I really enjoy looking at red cabbage on my plate. The deep, purplish hue lifts my spirits and literally brightens my day. Health coaches (such as myself) often get excited about the colors, textures, flavors and benefits of common fruits and vegetables. Then watching our enthusiasm for produce slowly rub off on clients, friends and family - produces 😉 even more bliss!
If you’ve hesitated to buy red cabbage before because you weren’t sure how to cook it, here’s my mother’s tasty, yet “oh, so simple” red cabbage recipe.
Why should you put red cabbage on your family’s table? Continue reading to learn about the benefits and proper prep/cooking method important for maximizing nutrient absorption. If you have trouble digesting cabbage (bloating, gas), try fermented cabbage which has amazing health benefits as well (whole other blog for later!).
Cabbage, often considered boring and dull is actually a powerhouse of nutrients, including some potent enough to fight cancer and lower cholesterol (1).
In fact, extensive research has been done on the cancer fighting benefits of cabbage and we now know that there are 3 key nutritional components that make this vegetable a “must eat” for cancer prevention and treatment (2):
1) Cabbage is loaded with important antioxidants - polyphenols (natural colorful compounds found in plants), vitamin C and manganese. Antioxidants neutralize excess, disease causing free radicals that are produced as a result of normal metabolic processes in our body. Red cabbage has 6-8 times more antioxidant power than green cabbage (2).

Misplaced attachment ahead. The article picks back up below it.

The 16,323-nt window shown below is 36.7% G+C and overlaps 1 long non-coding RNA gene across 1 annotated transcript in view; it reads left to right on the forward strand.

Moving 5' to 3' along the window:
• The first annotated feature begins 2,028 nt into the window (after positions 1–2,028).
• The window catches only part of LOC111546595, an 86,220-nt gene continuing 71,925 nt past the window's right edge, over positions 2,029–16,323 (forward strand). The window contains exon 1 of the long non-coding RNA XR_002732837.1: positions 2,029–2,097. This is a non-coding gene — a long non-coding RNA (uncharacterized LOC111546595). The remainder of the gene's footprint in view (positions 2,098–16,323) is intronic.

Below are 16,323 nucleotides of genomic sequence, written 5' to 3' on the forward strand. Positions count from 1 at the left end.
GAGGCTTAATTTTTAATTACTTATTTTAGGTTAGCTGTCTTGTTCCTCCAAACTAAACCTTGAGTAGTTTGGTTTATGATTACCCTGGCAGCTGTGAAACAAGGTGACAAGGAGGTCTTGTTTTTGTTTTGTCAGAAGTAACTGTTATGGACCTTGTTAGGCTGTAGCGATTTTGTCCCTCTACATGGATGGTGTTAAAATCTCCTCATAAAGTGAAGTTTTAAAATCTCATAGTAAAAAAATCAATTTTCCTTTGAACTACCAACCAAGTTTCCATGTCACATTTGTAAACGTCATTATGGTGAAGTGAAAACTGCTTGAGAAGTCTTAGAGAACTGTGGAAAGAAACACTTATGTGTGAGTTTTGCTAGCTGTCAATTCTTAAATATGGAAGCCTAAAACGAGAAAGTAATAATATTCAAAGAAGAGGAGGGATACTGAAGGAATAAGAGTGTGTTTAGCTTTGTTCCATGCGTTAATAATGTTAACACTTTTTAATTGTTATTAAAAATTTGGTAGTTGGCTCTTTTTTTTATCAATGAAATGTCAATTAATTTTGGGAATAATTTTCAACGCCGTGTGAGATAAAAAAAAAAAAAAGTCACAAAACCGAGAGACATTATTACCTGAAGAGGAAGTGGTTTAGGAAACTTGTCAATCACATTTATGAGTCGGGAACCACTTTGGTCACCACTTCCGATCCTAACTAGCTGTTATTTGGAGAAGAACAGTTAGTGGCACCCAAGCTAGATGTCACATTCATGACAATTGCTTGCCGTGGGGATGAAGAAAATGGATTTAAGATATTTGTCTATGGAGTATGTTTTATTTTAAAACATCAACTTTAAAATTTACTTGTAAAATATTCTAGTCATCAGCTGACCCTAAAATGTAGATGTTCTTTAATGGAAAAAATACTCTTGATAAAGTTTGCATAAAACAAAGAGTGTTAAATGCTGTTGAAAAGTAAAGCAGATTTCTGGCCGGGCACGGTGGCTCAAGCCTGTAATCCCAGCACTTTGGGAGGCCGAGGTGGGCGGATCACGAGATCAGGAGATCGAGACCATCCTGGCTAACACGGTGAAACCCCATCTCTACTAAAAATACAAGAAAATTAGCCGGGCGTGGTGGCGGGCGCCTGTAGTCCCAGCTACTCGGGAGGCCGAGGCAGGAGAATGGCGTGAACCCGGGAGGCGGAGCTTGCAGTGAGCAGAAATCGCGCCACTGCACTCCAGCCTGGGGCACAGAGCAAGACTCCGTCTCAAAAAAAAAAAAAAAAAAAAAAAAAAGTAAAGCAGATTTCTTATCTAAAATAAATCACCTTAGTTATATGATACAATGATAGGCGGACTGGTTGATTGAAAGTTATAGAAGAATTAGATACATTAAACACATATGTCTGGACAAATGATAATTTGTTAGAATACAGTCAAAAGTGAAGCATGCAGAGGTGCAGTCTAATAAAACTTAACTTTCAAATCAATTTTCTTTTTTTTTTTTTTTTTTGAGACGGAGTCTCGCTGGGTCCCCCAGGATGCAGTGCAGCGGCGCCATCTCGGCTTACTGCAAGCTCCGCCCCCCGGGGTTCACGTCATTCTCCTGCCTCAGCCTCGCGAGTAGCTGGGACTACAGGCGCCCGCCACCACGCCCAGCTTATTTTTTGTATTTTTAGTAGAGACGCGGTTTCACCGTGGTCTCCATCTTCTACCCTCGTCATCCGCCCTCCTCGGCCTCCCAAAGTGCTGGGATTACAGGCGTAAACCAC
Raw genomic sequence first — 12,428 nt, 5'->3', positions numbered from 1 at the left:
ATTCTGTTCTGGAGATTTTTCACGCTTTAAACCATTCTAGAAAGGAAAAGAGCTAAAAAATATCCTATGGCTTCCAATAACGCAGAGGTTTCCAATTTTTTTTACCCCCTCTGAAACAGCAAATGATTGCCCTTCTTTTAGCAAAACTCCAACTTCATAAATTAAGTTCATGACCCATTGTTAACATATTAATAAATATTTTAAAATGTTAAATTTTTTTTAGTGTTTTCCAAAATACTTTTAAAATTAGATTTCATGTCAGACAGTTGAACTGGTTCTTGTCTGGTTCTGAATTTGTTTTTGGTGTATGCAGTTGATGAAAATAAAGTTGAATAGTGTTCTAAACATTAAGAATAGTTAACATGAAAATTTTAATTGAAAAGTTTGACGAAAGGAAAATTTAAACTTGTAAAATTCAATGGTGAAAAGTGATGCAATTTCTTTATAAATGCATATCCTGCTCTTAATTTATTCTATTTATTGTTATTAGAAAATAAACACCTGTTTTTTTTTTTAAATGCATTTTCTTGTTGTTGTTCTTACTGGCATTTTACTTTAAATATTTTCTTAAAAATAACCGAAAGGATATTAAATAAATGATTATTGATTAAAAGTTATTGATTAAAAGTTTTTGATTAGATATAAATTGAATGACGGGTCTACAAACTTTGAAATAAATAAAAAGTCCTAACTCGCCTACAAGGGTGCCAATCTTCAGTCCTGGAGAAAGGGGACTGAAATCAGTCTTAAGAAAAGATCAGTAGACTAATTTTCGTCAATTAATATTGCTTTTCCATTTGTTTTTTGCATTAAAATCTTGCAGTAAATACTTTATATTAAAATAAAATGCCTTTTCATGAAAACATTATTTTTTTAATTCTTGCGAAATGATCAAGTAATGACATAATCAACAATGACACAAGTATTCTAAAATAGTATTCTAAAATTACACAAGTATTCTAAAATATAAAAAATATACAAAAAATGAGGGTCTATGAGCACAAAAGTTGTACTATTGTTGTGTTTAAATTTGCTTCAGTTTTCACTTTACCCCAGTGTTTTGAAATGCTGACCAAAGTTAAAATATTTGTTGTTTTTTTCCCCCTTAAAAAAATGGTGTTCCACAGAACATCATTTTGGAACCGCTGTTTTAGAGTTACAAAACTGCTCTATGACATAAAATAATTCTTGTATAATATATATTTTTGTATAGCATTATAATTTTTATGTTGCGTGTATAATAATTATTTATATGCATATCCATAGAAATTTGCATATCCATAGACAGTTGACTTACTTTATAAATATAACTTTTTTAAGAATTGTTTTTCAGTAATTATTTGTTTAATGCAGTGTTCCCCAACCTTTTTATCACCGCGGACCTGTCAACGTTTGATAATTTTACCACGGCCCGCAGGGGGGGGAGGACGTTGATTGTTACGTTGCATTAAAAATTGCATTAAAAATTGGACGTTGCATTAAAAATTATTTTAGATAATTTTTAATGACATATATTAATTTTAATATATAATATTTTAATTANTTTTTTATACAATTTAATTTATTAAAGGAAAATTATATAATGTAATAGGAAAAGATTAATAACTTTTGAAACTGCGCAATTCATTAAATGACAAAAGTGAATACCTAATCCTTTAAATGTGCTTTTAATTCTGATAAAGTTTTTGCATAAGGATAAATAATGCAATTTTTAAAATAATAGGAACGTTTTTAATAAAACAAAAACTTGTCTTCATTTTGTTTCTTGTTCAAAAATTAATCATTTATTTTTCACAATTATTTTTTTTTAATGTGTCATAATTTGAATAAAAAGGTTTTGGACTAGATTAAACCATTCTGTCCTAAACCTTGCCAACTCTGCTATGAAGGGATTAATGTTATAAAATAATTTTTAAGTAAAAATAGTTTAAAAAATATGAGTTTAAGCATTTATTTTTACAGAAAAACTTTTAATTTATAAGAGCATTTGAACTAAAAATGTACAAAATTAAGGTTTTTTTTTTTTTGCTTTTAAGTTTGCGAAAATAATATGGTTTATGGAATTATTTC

2) The polyphenols in cabbage are also known for their strong anti-inflammatory properties. Red cabbage trumps green and savoy cabbage with a particular kind of polyphenol called anthocyanin, which in addition to being an antioxidant is also known for it’s anti-inflammatory and other disease prevention benefits (2).
3) The most significant anti-cancer component of cabbage are natural compounds called glucosinolates (also found in other cruciferous vegetables, mustard, horseradish, capers, watercress, and radishes). Reduced risk of many types of cancer have been associated with glucosinolates found in cabbage - one study found reduced risk of breast cancer in women who ate 4 servings of cabbage per week in comparison to women who ate only one serving (2).
Cabbage, especially cooked cabbage has very strong cholesterol lowering capabilities - a mechanism achieved by binding bile acids in the digestive tract (1). Due to its rich fiber content, cabbage also aids in restoring beneficial gut flora, constipation and weight loss (1, 2). A ¾ cup of cooked cabbage also provides more than your daily requirement of vitamin K1 (3). Research suggests that vitamin K1 may be useful in preventing Alzheimer's, osteoporosis and heart disease (4, 5). Cabbage is high in choline and B vitamins, specifically folate, vitamin B1, B6 and B5 (2, 4). B vitamins and choline are especially important for energy and brain health . Cabbage is also a good source of minerals like calcium, magnesium, potassium, iron, selenium and iodine (1, 2).
There’s good news for those who don’t enjoy their cabbage raw - all the mentioned nutrients and benefits are retained by using a quick 5 minute cooking method - so you can enjoy your red cabbage quickly steamed or sauteed. It’s also important to let sliced cabbage “sit and rest” for 5 minutes before cooking to maximize its anti-cancer potency. Don’t forget to eat cabbage with good fat like coconut oil or ghee to help absorb the benefits of polyphenols and vitamin K1 which are both fat soluble.